Cheng JQ, Ruggeri B, Klein WM, Sonoda G, Altomare DA, Watson DK, Testa JR: Amplification of AKT2 in human pancreatic cells and inhibition of AKT2 expression and tumorigenicity by antisense RNA. Proc Natl Acad Sci USA. 1996, 93 (8): 3636-3641. 10.1073/pnas.93.8.3636.

  17. 17.

    Xu X, Sakon M, Nagano H, Hiraoka N, Yamamoto H, Hayashi N, Dono K, Nakamori S, Umeshita K, Ito Y, et al: Akt2 expression correlates with prognosis of human hepatocellular carcinoma. Oncol Rep. 2004, 11 (1): 25-32.

  18. 18.

    Agarwal E, Brattain MG, Chowdhury S: Cell survival and metastasis regulation by Akt signaling in colorectal cancer. Oncol Rep. 2013, 25 (8): 1711-1719.

  19. 19.

    Soung YH, Lee JW, Nam SW, Lee JY, Yoo NJ, Lee SH: Mutational analysis of AKT1, AKT2 and AKT3 genes in common human carcinomas. Oncology. 2006, 70 (4): 285-289. 10.1159/000096289.

  20. 20.

    Staal SP: Molecular cloning of the akt oncogene and its human homologues AKT1 and AKT2: amplification of AKT1 in a primary human gastric adenocarcinoma. Proc Natl Acad Sci U S A. 1987, 84 (14): 5034-5037. 10.1073/pnas.84.14.5034.

  21. 21.

    Knobbe CB, Reifenberger G: Genetic alterations and aberrant expression of genes related to the phosphatidyl-inositol-3′-kinase/protein kinase B (Akt) signal transduction pathway in glioblastomas. Brain Pathol. 2003, 13 (4): 507-518.

  22. 22.

    Nakatani K, Thompson DA, Barthel A, Sakaue H, Liu W, Weigel RJ, Roth RA: Up-regulation of Akt3 in estrogen receptor-deficient breast cancers and androgen-independent prostate cancer lines. J Biol Chem. 1999, 274 (31): 21528-21532. 10.1074/jbc.274.31.21528.

  23. 23.

    Bellacosa A, de Feo D, Godwin AK, Bell DW, Cheng JQ, Altomare DA, Wan M, Dubeau L, Scambia G, Masciullo V, et al: Molecular alterations of the AKT2 oncogene in ovarian and breast carcinomas. Int J Cancer. 1995, 64 (4): 280-285. 10.1002/ijc.2910640412.

  24. 24.

    Lindhurst MJ, Sapp JC, Teer JK, Johnston JJ, Finn EM, Peters K, Turner J, Cannons JL, Bick D, Blakemore L, et al: A mosaic activating mutation in AKT1 associated with the Proteus syndrome. N Engl J Med. 2011, 365 (7): 611-619. 10.1056/NEJMoa1104017.

  25. 25.

    Gupta AK, McKenna WG, Weber CN, Feldman MD, Goldsmith JD, Mick R, Machtay M, Rosenthal DI, Bakanauskas VJ, Cerniglia GJ, et al: Local recurrence in head and neck cancer: relationship to radiation resistance and signal transduction. Clin Cancer Res. 2002, 8 (3): 885-892.

  26. 26.

    Yap TA, Walton MI, Hunter LJ, Valenti M, de Haven Brandon A, Eve PD, Ruddle R, Heaton SP, Henley A, Pickard L, et al: Preclinical pharmacology, antitumor activity, and development of pharmacodynamic markers for the novel, potent AKT inhibitor CCT128930. Mol Cancer Ther. 2011, 10 (2): 360-371. 10.1158/1535-7163.MCT-10-0760.

  27. 27.

    Blake JF, Xu R, Bencsik JR, Xiao D, Kallan NC, Schlachter S, Mitchell IS, Spencer KL, Banka AL, Wallace EM, et al: Discovery and preclinical pharmacology of a selective ATP-competitive Akt inhibitor (GDC-0068) for the treatment of human tumors. J Med Chem. 2012, 55 (18): 8110-8127. 10.1021/jm301024w.

  28. 28. | An Open-Label Phase 2 Study of Ofatumumab (Arzerra) in Combination With Oral GSK2110183 in the Treatment of Relapsed and Refractory Chronic Lymphocytic Leukemia (CLL). [],

  29. 29. | Study to Investigate AKT Inhibitor GSK690693 in Subjects With Relapsed or Refractory Hematologic Malignancies. [],

  30. 30.

    Grimshaw KM, Hunter LJ, Yap TA, Heaton SP, Walton MI, Woodhead SJ, Fazal L, Reule M, Davies TG, Seavers LC, et al: AT7867 is a potent and oral inhibitor of AKT and p70 S6 kinase that induces pharmacodynamic changes and inhibits human tumor xenograft growth. Mol Cancer Ther. 2010, 9 (5): 1100-1110. 10.1158/1535-7163.MCT-09-0986.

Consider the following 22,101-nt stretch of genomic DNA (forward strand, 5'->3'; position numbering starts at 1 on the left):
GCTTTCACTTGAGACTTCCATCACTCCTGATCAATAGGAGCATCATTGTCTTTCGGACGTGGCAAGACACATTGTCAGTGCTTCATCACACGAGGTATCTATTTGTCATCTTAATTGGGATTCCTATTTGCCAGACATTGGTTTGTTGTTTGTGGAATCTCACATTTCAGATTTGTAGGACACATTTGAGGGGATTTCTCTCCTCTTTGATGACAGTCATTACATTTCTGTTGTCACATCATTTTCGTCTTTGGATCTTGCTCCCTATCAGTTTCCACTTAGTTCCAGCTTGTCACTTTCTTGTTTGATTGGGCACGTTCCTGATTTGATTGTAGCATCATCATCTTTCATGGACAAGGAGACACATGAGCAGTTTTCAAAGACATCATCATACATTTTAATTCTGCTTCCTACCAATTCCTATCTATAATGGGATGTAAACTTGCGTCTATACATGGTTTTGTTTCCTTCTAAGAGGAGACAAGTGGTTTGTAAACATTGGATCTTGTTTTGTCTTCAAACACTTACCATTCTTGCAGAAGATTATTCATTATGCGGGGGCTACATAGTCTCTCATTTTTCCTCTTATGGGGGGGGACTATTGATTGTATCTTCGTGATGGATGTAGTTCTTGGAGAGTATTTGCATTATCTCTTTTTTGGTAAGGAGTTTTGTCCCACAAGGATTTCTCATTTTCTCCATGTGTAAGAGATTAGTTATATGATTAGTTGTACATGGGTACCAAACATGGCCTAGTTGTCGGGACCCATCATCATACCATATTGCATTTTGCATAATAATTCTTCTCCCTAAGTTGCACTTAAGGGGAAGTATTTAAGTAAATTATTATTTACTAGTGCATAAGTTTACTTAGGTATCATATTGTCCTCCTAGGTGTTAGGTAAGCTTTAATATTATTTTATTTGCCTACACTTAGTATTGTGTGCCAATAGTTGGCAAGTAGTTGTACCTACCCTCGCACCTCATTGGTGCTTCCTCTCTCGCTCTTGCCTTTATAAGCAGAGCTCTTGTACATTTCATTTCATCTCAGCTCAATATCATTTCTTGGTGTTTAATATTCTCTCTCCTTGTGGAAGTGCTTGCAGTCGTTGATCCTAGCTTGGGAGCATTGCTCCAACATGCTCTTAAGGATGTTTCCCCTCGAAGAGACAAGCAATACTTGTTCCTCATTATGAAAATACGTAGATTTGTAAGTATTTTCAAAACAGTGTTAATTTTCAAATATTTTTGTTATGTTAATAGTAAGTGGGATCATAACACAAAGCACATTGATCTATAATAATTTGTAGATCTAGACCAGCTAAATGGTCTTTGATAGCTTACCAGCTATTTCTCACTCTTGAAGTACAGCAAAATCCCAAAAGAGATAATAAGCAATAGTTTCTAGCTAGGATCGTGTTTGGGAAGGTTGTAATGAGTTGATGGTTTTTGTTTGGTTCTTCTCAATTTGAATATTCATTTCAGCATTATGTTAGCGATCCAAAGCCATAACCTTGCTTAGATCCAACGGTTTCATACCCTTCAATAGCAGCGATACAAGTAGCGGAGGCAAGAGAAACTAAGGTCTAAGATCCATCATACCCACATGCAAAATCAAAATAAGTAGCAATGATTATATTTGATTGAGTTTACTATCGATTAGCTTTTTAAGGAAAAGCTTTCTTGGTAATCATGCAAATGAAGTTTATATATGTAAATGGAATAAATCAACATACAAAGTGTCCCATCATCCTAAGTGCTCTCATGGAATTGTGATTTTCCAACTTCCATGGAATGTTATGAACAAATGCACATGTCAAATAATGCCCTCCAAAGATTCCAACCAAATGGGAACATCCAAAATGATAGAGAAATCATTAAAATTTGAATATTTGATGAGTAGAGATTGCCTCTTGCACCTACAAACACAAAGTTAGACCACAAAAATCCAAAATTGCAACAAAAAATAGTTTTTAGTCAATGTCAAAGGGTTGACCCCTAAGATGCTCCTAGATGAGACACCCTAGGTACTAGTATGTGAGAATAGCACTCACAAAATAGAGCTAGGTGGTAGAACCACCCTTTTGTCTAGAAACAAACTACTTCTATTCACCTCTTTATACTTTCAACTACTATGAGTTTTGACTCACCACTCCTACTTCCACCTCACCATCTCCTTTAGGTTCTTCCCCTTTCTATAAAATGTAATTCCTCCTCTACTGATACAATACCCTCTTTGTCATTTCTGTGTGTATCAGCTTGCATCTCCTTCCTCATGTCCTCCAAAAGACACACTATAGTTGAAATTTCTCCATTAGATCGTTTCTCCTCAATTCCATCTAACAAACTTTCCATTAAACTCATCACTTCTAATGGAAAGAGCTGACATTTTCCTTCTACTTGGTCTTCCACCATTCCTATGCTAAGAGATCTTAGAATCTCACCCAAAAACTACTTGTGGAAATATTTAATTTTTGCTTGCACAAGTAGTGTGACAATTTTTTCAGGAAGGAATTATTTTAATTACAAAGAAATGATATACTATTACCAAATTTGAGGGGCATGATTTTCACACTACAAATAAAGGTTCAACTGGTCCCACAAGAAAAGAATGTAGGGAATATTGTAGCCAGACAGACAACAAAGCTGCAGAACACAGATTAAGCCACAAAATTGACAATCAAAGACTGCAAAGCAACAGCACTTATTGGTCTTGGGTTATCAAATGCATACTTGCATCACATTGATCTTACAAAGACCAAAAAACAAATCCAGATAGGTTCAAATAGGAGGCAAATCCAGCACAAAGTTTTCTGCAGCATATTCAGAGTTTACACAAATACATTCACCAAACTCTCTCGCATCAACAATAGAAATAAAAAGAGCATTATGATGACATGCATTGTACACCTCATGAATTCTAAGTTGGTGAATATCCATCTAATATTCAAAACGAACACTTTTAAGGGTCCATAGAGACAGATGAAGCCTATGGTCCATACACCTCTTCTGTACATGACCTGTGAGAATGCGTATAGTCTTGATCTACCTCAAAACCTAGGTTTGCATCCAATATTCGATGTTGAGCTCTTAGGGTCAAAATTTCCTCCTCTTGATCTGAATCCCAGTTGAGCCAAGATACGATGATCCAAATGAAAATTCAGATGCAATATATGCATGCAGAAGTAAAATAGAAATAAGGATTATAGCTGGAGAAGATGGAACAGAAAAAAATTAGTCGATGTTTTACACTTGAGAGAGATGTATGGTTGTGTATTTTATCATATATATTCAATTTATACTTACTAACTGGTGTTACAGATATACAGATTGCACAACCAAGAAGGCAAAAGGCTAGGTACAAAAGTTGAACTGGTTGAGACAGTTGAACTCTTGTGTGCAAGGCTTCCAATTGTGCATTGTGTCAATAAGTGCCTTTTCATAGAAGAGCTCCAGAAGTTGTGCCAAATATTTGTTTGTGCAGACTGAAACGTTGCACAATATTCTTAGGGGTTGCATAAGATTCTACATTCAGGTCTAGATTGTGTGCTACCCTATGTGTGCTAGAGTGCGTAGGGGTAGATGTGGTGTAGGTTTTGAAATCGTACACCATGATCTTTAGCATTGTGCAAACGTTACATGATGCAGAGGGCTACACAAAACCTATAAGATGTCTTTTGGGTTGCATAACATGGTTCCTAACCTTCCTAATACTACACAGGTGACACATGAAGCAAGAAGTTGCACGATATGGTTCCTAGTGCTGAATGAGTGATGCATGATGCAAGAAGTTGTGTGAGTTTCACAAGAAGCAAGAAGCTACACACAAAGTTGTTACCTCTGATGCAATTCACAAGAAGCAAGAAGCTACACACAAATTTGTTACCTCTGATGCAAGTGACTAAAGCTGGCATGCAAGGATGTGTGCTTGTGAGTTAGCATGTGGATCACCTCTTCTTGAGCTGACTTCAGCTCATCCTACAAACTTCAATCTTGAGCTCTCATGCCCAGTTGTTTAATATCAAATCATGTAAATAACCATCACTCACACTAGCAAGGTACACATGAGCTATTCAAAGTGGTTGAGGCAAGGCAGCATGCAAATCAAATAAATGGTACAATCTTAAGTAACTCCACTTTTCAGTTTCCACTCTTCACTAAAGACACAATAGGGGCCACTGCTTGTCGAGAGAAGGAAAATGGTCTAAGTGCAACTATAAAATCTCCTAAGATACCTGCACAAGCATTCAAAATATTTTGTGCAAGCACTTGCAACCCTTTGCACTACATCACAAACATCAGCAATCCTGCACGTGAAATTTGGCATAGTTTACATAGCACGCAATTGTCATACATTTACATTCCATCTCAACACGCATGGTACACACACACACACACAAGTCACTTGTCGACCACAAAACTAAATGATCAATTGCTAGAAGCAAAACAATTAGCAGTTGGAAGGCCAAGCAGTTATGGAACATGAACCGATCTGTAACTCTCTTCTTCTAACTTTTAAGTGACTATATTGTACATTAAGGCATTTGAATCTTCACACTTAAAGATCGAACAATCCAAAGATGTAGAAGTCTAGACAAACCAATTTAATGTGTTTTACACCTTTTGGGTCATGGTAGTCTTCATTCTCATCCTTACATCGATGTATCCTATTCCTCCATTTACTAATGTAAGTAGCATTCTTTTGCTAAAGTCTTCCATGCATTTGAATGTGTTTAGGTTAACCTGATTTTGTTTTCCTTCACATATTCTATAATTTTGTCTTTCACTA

31. 31.

    Hu Y, Qiao L, Wang S, Rong SB, Meuillet EJ, Berggren M, Gallegos A, Powis G, Kozikowski AP: 3-(Hydroxymethyl)-bearing phosphatidylinositol ether lipid analogues and carbonate surrogates block PI3-K, Akt, and cancer cell growth. J Med Chem. 2000, 43 (16): 3045-3051. 10.1021/jm000117y.

  32. 32.

    Kondapaka SB, Singh SS, Dasmahapatra GP, Sausville EA, Roy KK: Perifosine, a novel alkylphospholipid, inhibits protein kinase B activation. Mol Cancer Ther. 2003, 2 (11): 1093-1103.

  33. 33.

    Luo Y, Smith RA, Guan R, Liu X, Klinghofer V, Shen J, Hutchins C, Richardson P, Holzman T, Rosenberg SH, et al: Pseudosubstrate peptides inhibit Akt and induce cell growth inhibition. Biochemistry. 2004, 43 (5): 1254-1263. 10.1021/bi034515p.

  34. 34.

    Barnett SF, Bilodeau MT, Lindsley CW: The Akt/PKB family of protein kinases: a review of small molecule inhibitors and progress towards target validation. Curr Top Med Chem. 2005, 5 (2): 109-125. 10.2174/1568026053507714.

  35. 35.

    National Cancer Institute, NIH. Drug Dictionary. [],

  36. 36.

    Pal SK, Reckamp K, Yu H, Figlin RA: Akt inhibitors in clinical development for the treatment of cancer. Expert Opin Investig Drugs. 2010, 19 (11): 1355-1366. 10.1517/13543784.2010.520701.

Download references

Author information

Correspondence to Asfandyar Sheikh.

Additional information

Competing interests

The authors declare that that have no competing interests.

Authors’ contributions

AS conceived the topic. JB was involved in drafting the initial manuscript. AS and AKN were involved in critically revising the manuscript, listed in decreasing order of their contributions. The authors have read and approved the manuscript. The authors did not receive any financial support/grant.

Authors’ original submitted files for images

Below are the links to the authors’ original submitted files for images.

Authors’ original file for figure 1

Authors’ original file for figure 2

Rights and permissions

Reprints and Permissions

About this article

Cite this article

Bhutani, J., Sheikh, A. & Niazi, A.K. Akt inhibitors: mechanism of action and implications for anticancer therapeutics. Infect Agents Cancer 8, 49 (2013) doi:10.1186/1750-9378-8-49

Download citation


  • Everolimus
  • Leishmaniasis
  • Prostate Intraepithelial Neoplasia
  • Gliosarcoma
  • Proteus Syndrome